The IRS has clearly struck pay dirt in their audits of real estate professionals (at least as far as the IRS is concerned), and so far it looks like the courts are upholding their audit findings.
If you have a loss with your real estate investments, you can take a loss of up to $25,000 against your income, provided your income is less than $100,000. If your income is more than $150,000, you can’t take any loss. Between $100,000 and $150,000 the loss amount phases out. That is, unless you are a real estate professional.
And people took that real estate professional loophole by the thousands. Unfortunately enough took it that shouldn’t have, that the IRS began targeting real estate investors for audit.
Their strategy is lined out in IRS Survival Guide for Real Estate Professionals with Real Estate Investments. You’ll find selected parts of the new IRS audit handbook along with answers that can get you out of hot water if this happens to you.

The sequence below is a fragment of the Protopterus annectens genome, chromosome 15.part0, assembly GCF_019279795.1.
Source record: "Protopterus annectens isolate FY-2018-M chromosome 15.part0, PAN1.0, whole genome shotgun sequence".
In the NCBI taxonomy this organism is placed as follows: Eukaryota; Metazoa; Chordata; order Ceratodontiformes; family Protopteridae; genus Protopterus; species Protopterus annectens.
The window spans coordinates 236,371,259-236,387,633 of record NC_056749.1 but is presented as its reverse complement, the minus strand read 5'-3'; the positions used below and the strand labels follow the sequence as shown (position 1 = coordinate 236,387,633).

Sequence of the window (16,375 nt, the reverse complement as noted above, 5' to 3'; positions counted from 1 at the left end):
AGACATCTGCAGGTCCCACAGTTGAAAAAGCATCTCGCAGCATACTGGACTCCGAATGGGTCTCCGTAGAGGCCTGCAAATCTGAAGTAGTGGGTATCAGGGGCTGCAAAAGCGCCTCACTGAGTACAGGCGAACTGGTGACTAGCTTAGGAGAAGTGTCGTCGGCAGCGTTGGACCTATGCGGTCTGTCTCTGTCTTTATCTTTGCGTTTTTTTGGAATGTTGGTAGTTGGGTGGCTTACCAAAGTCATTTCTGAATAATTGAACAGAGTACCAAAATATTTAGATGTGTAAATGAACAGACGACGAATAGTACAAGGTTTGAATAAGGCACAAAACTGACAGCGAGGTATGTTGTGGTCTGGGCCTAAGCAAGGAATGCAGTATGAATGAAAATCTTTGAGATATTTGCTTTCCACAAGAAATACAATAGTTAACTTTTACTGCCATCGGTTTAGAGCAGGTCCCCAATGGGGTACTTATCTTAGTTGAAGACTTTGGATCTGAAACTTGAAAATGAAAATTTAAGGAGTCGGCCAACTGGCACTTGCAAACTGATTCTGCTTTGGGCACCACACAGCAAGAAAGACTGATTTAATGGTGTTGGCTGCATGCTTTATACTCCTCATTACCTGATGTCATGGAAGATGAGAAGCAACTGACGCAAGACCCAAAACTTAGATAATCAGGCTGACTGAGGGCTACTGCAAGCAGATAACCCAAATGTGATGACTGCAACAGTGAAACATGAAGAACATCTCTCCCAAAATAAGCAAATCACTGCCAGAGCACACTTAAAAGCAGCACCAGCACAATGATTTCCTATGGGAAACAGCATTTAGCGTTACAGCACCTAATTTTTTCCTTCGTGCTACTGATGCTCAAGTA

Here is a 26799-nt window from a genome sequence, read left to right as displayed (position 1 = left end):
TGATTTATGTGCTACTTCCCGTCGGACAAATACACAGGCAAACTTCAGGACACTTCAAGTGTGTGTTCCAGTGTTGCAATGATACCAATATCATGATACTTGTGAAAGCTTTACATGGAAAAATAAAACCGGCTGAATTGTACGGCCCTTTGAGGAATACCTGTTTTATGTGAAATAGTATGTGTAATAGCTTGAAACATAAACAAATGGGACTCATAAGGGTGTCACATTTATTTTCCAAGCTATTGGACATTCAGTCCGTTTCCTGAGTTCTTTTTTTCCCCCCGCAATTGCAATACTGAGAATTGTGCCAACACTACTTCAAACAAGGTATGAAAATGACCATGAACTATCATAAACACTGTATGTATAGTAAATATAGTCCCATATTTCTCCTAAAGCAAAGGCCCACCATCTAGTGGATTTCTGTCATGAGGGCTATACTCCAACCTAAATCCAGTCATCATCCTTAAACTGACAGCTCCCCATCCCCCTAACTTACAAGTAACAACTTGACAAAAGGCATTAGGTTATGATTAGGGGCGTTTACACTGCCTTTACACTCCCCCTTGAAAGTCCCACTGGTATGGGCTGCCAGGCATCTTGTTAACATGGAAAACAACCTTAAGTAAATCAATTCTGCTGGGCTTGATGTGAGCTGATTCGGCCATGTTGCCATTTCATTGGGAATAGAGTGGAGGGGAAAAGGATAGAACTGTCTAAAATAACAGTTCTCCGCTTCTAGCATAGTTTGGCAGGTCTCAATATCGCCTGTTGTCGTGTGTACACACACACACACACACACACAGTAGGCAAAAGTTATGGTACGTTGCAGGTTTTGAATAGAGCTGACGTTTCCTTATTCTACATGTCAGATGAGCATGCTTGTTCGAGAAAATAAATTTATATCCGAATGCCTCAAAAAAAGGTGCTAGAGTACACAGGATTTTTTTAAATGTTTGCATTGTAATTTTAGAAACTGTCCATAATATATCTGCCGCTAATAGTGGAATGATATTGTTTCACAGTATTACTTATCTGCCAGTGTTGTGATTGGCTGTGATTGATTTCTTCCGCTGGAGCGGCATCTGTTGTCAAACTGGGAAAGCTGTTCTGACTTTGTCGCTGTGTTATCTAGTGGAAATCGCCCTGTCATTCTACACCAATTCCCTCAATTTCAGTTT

One of the first things they’re going to ask you (along with proof of material participation and real estate professional hours) is a copy of the Operating Agreement for your LLC, if your property is held inside an LLC. And then they’re going to look for specific language regarding guaranteed payments and your duties. If you don’t have these duties lined out, there’s a very good chance that you’ll lose the real estate professional argument right away. We’re seeing more and more auditors asking to see the LLC and since NONE of the ones I’ve seen (until now) have had the language they’re now looking for, there are real problems.
Megan from Business First Formations has gone through our Operation Guide for LLCs and updated it for the language you need to have if you’re audited. And it’s on special now along with the IRS Survival Guide along with the new “10 Secrets to Winning the Real Estate Professional Argument.”
If you have real estate inside an LLC, you need this information! And with the Operation Guide for LLCs with Real Estate, you can get this information for a fraction of the amount it would cost you for one-on-one time with an attorney to research and develop it.